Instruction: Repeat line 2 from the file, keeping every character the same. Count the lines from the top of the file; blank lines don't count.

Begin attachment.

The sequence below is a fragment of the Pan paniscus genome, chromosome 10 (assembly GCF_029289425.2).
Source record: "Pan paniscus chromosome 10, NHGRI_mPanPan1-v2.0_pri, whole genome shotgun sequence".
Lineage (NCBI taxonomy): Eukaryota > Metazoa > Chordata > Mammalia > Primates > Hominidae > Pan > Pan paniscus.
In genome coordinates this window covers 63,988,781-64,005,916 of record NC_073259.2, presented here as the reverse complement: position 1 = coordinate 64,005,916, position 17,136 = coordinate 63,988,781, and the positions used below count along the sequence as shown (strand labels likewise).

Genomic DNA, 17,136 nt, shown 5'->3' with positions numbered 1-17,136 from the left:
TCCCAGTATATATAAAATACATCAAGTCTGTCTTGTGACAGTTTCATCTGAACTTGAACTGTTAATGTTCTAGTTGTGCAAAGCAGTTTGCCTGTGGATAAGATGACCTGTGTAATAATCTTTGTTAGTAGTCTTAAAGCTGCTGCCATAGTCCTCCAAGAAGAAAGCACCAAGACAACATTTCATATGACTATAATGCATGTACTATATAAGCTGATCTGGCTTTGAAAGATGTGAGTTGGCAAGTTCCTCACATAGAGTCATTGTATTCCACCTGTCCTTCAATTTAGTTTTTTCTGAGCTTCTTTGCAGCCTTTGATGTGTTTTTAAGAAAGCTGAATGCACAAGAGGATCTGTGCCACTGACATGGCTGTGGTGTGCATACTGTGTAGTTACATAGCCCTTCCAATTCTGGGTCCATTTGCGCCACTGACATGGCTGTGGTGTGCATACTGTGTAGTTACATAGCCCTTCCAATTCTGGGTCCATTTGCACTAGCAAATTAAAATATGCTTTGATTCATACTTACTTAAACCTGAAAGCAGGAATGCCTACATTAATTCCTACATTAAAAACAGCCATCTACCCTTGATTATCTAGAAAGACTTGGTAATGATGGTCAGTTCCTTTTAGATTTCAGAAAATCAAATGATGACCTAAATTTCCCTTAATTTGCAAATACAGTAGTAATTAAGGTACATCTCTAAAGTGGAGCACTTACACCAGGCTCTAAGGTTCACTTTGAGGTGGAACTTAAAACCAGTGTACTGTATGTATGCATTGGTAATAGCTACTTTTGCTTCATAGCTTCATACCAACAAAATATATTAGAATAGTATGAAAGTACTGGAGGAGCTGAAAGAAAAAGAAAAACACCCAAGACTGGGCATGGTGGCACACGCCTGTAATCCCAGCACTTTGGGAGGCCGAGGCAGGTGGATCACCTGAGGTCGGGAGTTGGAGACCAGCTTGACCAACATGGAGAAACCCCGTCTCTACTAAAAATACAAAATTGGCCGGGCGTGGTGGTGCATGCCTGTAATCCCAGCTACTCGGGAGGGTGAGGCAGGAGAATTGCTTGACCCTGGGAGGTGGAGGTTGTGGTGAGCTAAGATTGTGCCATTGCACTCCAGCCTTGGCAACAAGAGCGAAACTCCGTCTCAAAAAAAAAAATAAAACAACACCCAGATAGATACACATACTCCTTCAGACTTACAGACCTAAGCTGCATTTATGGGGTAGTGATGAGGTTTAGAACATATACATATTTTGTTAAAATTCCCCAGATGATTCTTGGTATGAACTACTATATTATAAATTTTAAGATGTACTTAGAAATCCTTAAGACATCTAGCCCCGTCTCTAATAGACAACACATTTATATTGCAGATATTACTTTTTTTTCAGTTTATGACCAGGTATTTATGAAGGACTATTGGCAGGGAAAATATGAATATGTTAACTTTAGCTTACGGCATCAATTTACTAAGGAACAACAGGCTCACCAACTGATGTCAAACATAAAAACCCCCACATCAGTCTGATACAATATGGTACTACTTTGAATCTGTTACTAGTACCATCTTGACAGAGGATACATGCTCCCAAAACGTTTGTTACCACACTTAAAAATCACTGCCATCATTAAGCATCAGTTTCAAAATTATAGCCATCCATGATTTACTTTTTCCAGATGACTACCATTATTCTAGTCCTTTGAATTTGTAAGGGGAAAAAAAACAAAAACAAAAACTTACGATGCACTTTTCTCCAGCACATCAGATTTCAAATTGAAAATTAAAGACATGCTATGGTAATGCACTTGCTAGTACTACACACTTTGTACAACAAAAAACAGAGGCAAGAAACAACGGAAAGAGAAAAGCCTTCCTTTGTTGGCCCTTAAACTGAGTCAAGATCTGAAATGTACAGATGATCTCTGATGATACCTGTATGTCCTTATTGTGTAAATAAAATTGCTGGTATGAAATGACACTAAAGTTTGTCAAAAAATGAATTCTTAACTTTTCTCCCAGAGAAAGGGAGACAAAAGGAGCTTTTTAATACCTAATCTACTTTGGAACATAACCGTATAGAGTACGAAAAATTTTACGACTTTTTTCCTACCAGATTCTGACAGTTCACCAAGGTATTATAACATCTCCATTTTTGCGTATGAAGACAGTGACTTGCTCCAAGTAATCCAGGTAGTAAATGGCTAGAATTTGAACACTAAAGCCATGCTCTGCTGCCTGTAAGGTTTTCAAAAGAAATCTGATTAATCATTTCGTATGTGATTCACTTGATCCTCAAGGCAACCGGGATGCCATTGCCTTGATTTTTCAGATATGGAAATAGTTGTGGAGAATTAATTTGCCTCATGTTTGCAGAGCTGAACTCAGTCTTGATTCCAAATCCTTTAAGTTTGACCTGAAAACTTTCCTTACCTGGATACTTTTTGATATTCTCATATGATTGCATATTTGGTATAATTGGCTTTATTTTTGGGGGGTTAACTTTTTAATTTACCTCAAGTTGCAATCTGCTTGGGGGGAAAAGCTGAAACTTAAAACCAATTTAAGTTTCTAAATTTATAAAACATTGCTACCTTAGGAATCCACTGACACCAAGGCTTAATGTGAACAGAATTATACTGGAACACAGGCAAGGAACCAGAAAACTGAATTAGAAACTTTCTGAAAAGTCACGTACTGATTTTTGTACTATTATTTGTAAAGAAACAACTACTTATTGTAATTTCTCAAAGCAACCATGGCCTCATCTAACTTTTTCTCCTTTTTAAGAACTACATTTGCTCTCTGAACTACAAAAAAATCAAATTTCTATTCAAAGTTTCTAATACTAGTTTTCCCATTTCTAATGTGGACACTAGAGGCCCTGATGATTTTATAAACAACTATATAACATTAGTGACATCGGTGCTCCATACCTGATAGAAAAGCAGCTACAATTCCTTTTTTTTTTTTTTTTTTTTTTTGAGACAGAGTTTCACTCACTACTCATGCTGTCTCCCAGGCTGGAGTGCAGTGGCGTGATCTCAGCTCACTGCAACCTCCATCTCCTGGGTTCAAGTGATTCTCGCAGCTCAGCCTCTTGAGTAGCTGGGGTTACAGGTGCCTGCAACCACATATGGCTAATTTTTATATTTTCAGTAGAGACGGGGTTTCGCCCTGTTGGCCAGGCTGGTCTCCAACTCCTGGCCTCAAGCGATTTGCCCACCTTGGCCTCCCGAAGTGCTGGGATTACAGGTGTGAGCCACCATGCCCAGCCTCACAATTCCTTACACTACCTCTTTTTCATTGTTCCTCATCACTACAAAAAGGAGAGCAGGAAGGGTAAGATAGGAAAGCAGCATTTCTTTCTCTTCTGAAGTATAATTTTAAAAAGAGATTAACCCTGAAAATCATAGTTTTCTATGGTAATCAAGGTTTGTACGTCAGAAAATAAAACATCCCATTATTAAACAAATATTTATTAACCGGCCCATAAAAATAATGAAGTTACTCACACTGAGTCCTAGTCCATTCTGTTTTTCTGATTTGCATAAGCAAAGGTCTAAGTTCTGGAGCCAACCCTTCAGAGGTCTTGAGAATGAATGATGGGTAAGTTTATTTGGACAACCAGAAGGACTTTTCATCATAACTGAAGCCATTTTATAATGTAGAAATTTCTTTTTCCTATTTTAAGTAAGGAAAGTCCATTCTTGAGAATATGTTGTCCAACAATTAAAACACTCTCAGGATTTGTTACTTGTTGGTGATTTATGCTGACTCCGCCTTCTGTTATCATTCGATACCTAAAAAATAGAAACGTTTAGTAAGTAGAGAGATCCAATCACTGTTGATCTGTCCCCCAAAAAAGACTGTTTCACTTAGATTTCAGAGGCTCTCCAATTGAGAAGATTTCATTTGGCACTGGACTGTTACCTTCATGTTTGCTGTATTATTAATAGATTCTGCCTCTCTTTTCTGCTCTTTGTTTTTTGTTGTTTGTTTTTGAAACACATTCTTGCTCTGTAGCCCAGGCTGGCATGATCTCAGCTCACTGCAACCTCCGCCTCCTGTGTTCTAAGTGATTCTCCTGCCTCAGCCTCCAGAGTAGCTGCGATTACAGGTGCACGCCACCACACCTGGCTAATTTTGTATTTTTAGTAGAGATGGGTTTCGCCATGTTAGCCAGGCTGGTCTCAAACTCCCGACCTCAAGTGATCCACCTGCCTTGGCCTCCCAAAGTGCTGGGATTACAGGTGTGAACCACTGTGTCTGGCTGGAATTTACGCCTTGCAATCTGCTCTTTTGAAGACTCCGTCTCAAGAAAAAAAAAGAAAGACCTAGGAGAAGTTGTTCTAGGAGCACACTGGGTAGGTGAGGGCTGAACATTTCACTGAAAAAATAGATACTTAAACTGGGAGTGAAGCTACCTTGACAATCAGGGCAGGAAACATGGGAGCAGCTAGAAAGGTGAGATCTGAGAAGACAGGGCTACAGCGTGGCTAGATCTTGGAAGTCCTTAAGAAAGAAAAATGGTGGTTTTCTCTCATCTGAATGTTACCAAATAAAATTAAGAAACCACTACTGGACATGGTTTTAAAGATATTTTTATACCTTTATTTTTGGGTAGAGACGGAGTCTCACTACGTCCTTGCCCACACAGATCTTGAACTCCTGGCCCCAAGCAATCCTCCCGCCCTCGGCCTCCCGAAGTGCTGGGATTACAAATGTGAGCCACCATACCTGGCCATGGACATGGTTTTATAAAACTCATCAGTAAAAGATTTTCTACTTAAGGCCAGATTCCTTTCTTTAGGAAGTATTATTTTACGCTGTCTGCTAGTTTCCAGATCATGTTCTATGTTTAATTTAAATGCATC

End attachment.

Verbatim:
Source record: "Pan paniscus chromosome 10, NHGRI_mPanPan1-v2.0_pri, whole genome shotgun sequence".